If the relevant body does not have any recommendations in a given period, it should explain why it believes that no changes to current policy settings are required.

The FSU will undertake regular inquiries into specific financial service competition issues, and so facilitate greater competition in the sector.

The first task of the FSU is the current Residential Mortgage Price Inquiry; the interim report was released on 15 March.

In addition, the Government has recently announced that the ACCC will be the lead regulator for the consumer data right, with banking being the first sector covered.

Clearly our role in the financial sector will be more active than it has been in the past.

Today I will cover three topics.

  • The findings from the interim report from our Residential Mortgage Price Inquiry
  • Data as a competition driver, and
  • Stability and competition; the topic we avoid but must talk about.

1. Residential mortgage price inquiry findings

Our interim report indicates quite clearly, based on evidence we have collected, that not only does competition in the banking sector need to improve, but that where there appears to be competition it may often be illusory.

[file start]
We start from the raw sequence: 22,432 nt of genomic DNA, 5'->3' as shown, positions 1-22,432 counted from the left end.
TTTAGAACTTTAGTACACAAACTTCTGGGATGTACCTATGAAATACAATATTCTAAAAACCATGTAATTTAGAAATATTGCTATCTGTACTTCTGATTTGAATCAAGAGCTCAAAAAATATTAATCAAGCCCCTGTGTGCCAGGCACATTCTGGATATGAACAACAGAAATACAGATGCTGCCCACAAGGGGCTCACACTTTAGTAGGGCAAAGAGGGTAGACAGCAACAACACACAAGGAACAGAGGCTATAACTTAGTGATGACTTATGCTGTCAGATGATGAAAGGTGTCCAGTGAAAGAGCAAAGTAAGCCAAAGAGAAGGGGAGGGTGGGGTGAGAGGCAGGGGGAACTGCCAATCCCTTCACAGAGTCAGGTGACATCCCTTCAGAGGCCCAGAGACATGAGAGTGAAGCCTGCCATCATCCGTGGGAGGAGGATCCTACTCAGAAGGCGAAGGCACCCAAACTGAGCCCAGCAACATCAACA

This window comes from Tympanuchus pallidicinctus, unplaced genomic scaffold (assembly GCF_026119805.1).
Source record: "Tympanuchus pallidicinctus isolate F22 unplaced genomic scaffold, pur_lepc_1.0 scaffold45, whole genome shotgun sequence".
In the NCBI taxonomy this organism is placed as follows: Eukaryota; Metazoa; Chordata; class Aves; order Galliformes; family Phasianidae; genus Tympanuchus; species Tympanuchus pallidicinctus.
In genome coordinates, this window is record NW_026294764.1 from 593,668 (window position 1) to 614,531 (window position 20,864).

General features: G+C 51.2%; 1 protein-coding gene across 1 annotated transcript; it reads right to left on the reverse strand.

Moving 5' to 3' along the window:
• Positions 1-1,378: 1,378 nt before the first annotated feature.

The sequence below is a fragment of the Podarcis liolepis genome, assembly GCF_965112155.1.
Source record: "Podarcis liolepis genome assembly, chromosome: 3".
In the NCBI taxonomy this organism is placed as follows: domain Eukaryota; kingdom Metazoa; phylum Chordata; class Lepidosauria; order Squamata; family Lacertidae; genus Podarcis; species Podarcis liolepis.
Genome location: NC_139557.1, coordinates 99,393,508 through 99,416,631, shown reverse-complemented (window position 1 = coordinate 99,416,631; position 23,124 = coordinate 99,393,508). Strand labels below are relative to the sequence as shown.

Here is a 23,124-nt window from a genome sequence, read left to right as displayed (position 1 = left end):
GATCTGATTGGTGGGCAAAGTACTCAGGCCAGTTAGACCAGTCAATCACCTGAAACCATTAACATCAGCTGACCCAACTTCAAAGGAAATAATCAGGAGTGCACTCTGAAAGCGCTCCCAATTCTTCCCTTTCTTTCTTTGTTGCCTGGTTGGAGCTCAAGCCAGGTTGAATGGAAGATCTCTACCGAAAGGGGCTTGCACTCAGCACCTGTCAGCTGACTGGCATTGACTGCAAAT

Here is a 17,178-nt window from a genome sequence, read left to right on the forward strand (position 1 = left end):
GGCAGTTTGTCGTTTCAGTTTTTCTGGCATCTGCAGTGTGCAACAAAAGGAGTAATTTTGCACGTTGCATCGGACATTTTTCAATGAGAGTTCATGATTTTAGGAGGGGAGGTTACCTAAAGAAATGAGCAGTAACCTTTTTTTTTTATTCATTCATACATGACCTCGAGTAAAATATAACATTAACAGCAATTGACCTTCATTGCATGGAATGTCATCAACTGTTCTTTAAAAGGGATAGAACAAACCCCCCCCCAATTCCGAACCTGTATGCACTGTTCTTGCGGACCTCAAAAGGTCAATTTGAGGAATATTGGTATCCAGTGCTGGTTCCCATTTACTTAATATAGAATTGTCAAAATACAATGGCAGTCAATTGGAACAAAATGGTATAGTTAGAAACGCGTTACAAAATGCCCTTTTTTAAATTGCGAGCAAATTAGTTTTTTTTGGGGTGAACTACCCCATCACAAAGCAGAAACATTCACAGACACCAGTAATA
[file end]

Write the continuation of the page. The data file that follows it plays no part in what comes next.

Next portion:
A number of issues were raised in the interim report; today I will concentrate on three:

  • The transparency of interest rates
  • The treatment of loyal customers compared to new customers
  • Why discounts do not indicate vigorous competition.

The transparency of rates: apples and oranges

It is the nature of competition that similar goods can be compared; you need to be able to compare apples with apples.

It is the nature of residential mortgage products, however, that no two apples are alike (See chart 1).

Chart 1: Total variable residential mortgage book by size of discounts – 30 June 2017

Total variable residential mortgage book by size of discounts 30 June 2017

The headline price is a starting price which may then vary by as much as 78–139 basis points below the applicable headline interest rate.

Over the life of an average loan, and this is crucial, we are talking about discounts which amount to life-changing amounts of money for average income earners.

These discretionary discounts do give borrowers a better price, but easy comparison is almost impossible.

Lenders determine discretionary discounts against a range of criteria, some of which are opaque to the borrower.

Since the decision criteria for discretionary discounts vary across lenders, borrowers can find it difficult to determine in advance what, if any, discount they may be eligible for.

Further, discretionary discounts may only be applied and known deep in the application process, and borrowers may even be required to lodge a loan application to confirm the discretionary discount available to them.

And to compare one product with another, the whole process needs to be repeated each time.

Borrowers essentially need to go through the time-consuming process of lodging an application with multiple lenders in order to make an informed decision.